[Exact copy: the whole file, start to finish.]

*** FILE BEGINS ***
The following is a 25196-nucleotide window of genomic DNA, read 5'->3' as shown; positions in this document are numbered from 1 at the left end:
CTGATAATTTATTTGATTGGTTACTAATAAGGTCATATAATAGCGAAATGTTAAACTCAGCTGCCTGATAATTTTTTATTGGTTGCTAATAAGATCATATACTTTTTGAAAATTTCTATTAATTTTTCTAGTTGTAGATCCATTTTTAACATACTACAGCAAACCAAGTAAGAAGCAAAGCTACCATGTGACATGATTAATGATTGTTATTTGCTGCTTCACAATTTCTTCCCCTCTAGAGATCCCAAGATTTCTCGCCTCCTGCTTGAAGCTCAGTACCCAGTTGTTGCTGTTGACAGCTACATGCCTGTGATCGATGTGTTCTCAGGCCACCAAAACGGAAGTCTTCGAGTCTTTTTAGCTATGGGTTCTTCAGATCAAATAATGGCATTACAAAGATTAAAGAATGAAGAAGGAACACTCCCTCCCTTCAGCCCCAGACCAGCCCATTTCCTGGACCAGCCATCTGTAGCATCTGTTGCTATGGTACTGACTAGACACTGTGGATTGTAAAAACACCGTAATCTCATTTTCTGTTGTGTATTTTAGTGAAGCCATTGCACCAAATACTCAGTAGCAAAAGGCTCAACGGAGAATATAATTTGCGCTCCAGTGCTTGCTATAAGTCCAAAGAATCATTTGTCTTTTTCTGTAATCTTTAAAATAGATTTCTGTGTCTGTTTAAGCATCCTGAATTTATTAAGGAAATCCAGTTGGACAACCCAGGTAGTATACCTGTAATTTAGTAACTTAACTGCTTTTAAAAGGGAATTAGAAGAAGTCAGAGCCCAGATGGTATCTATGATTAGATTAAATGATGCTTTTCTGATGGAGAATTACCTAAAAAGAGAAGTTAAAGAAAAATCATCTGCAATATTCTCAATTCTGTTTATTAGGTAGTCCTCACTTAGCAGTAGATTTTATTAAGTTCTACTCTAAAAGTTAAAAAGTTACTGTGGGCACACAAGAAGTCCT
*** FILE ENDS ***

The following is a 25196-nucleotide window of genomic DNA, read 5'->3' as shown; positions in this document are numbered from 1 at the left end:
CTGATAATTTATTTGATTGGTTACTAATAAGGTCATATAATAGCGAAATGTTAAACTCAGCTGCCTGATAATTTTTTATTGGTTGCTAATAAGATCATATACTTTTTGAAAATTTCTATTAATTTTTCTAGTTGTAGATCCATTTTTAACATACTACAGCAAACCAAGTAAGAAGCAAAGCTACCATGTGACATGATTAATGATTGTTATTTGCTGCTTCACAATTTCTTCCCCTCTAGAGATCCCAAGATTTCTCGCCTCCTGCTTGAAGCTCAGTACCCAGTTGTTGCTGTTGACAGCTACATGCCTGTGATCGATGTGTTCTCAGGCCACCAAAACGGAAGTCTTCGAGTCTTTTTAGCTATGGGTTCTTCAGATCAAATAATGGCATTACAAAGATTAAAGAATGAAGAAGGAACACTCCCTCCCTTCAGCCCCAGACCAGCCCATTTCCTGGACCAGCCATCTGTAGCATCTGTTGCTATGGTACTGACTAGACACTGTGGATTGTAAAAACACCGTAATCTCATTTTCTGTTGTGTATTTTAGTGAAGCCATTGCACCAAATACTCAGTAGCAAAAGGCTCAACGGAGAATATAATTTGCGCTCCAGTGCTTGCTATAAGTCCAAAGAATCATTTGTCTTTTTCTGTAATCTTTAAAATAGATTTCTGTGTCTGTTTAAGCATCCTGAATTTATTAAGGAAATCCAGTTGGACAACCCAGGTAGTATACCTGTAATTTAGTAACTTAACTGCTTTTAAAAGGGAATTAGAAGAAGTCAGAGCCCAGATGGTATCTATGATTAGATTAAATGATGCTTTTCTGATGGAGAATTACCTAAAAAGAGAAGTTAAAGAAAAATCATCTGCAATATTCTCAATTCTGTTTATTAGGTAGTCCTCACTTAGCAGTAGATTTTATTAAGTTCTACTCTAAAAGTTAAAAAGTTACTGTGGGCACACAAGAAGTCCT